Roy Lilley, a former NHS Trust chairman has said that everyone knows the NHS is “under pressure” but encouraging volunteers to help out is not about “amateurs doing bypass surgery”.
NHS Health chiefs are encouraging people leaving hospital to give up some time in future to help vulnerable patients and keep them company.
It is part of a ten-year plan as NHS England backed a campaign to be launched by Helpforce, a charity that wants to increase volunteering in hospitals.
Mr Lilley told talkRADIO’s Matthew Wright: “We all know that the NHS is under pressure, as since 2010 it has had pretty much flat-line funding.
“The NHS was born in 1948 and between 1948 and 2010, the average uplift in funding was about 4% per annum.
“In 2010, the Government did a handbrake turn on all expenditure – flat-line funding – and under 2% from 2010 to today.
“Next financial year, when the Government is putting in this £20bn in the next five years, it is still brings the average in under 4%.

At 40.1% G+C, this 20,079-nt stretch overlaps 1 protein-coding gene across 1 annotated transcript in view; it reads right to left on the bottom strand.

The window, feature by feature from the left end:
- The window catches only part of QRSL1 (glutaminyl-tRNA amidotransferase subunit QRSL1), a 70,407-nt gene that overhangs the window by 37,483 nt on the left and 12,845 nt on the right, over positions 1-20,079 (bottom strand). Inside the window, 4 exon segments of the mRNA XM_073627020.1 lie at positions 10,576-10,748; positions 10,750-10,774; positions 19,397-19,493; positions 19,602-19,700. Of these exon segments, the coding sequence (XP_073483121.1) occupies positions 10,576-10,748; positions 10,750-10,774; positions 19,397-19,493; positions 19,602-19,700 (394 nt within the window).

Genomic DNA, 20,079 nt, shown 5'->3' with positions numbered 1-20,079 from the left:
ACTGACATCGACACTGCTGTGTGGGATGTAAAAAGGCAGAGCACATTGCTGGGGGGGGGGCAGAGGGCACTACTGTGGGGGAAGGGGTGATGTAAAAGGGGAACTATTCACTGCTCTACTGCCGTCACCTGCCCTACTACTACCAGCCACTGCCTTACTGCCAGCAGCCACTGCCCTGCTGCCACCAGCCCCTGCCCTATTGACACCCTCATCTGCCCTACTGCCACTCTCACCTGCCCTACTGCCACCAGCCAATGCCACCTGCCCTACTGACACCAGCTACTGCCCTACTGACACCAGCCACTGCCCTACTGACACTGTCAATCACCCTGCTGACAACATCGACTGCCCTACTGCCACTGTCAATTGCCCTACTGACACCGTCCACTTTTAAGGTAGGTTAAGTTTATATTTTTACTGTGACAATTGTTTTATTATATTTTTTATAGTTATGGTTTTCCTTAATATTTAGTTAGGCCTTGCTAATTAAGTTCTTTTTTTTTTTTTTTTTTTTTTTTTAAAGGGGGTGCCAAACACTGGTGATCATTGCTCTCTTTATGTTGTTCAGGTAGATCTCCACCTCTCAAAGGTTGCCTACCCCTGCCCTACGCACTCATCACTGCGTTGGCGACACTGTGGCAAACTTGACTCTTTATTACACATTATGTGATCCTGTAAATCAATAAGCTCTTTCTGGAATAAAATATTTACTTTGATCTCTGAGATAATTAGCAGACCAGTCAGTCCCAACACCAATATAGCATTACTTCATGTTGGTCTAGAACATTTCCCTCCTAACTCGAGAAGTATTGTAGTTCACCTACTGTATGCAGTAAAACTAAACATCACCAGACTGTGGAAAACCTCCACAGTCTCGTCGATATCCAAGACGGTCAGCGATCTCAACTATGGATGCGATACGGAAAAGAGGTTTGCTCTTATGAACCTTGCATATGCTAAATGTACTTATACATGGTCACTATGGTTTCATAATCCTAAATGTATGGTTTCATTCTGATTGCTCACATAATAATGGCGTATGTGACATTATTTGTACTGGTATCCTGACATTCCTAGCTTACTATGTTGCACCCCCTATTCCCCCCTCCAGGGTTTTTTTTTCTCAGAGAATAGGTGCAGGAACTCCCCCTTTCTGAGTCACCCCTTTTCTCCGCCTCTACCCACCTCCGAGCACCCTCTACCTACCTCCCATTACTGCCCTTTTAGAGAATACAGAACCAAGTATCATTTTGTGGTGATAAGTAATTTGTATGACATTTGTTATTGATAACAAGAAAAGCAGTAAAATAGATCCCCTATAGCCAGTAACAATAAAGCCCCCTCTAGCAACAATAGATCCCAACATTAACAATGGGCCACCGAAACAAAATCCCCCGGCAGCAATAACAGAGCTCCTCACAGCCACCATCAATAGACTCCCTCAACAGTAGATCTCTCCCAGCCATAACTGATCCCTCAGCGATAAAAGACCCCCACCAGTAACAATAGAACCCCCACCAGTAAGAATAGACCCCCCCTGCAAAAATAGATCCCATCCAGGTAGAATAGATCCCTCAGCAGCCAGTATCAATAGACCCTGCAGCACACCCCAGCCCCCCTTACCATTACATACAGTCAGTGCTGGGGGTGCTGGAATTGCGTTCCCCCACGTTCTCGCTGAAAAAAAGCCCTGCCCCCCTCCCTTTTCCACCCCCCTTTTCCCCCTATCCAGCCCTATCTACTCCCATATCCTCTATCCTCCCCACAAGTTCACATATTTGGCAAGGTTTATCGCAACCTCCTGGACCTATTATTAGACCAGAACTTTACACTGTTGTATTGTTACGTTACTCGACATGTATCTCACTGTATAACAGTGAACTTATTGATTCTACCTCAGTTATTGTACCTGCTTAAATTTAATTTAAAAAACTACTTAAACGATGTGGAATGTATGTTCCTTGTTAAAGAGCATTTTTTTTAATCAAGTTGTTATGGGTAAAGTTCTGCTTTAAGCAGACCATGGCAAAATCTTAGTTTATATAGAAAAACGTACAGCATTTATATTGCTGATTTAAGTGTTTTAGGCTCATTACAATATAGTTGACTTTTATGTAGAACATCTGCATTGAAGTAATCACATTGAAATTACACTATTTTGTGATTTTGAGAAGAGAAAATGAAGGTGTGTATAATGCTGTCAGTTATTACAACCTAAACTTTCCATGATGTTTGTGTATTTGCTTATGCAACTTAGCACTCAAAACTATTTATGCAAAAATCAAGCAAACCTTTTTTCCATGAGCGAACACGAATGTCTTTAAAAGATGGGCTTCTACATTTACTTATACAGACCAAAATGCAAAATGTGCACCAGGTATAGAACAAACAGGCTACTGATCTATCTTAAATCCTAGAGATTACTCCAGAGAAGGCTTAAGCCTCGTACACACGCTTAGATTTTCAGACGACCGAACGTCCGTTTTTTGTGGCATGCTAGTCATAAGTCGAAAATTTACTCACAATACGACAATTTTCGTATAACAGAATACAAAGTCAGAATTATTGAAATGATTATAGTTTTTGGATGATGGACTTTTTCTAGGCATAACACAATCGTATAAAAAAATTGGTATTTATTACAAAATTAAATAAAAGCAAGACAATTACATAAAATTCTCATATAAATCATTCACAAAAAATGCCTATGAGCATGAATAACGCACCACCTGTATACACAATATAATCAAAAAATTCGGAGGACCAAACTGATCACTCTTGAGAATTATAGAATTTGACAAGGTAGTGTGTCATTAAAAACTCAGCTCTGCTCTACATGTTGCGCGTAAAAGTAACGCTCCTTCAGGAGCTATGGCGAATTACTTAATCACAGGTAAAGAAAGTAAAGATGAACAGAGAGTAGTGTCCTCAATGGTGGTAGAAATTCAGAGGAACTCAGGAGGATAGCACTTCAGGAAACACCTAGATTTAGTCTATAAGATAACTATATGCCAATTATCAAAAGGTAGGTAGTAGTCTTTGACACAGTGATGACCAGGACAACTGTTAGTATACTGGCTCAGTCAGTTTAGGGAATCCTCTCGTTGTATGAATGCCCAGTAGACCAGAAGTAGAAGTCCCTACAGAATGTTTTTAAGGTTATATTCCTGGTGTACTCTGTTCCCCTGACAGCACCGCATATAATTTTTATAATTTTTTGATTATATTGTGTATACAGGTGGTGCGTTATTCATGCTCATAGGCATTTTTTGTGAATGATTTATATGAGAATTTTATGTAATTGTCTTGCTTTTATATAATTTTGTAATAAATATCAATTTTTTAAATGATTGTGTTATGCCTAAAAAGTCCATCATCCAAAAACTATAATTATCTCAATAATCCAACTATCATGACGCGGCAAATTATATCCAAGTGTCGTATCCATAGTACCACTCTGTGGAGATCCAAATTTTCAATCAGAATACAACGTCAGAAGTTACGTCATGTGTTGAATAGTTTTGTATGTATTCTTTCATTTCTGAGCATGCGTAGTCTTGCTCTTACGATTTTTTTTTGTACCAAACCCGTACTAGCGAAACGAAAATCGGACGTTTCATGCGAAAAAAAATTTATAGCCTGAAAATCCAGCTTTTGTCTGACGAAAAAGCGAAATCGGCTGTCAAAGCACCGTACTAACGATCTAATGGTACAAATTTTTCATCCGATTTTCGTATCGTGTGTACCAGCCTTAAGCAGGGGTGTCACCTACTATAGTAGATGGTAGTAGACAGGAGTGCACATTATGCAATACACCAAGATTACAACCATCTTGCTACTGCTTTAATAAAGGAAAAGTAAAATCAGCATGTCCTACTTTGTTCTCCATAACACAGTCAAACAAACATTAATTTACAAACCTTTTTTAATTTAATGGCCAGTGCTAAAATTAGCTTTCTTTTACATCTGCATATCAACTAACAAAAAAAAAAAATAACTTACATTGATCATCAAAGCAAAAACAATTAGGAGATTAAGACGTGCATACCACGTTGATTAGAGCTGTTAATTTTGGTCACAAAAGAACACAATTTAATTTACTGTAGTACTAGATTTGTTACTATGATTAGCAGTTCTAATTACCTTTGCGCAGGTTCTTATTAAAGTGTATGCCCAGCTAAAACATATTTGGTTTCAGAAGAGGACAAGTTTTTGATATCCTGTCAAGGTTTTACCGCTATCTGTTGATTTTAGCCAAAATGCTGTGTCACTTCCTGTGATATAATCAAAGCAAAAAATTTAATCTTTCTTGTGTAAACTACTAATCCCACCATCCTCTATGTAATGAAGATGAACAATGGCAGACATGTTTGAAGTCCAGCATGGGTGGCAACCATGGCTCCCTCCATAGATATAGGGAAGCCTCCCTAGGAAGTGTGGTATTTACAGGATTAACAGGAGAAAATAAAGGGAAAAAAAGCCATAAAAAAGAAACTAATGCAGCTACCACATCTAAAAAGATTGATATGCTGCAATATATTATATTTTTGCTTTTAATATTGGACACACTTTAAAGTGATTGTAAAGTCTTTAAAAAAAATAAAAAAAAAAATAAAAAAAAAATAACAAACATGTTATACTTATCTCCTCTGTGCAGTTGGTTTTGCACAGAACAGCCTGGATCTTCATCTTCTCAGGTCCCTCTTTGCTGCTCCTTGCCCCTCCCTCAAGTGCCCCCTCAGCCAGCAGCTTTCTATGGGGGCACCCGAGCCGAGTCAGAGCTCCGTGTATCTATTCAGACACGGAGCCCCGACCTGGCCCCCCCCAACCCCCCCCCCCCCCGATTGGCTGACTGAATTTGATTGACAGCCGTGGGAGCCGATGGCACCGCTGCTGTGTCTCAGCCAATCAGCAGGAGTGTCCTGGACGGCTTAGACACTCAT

“We know the NHS is up against it financially and we know it is up against it with demand.”
He added: “The NHS needs all the help it can get and we are not talking about amateurs doing bypass surgery.
“What we are saying is that if you can spare some time, there are a lot of things you can do to help patients have a better hospital experience.”
'Challenging and time-consuming'
Mr Lilley added that the scheme shows how people with “life experience” have a lot to offer.
“The idea is very good and it is already working in some places. Up in Liverpool, a hospital has a great end of life team that is composed of families who have lost a loved one, been through the experience, and can say to someone else ‘I have trodden down the same path’,” he said.
“There are lots of people who are volunteering in the dementia sector, which is such a challenging and time-consuming role as well.
“People who have life experience have an awful lot to offer people who are suffering the same way.”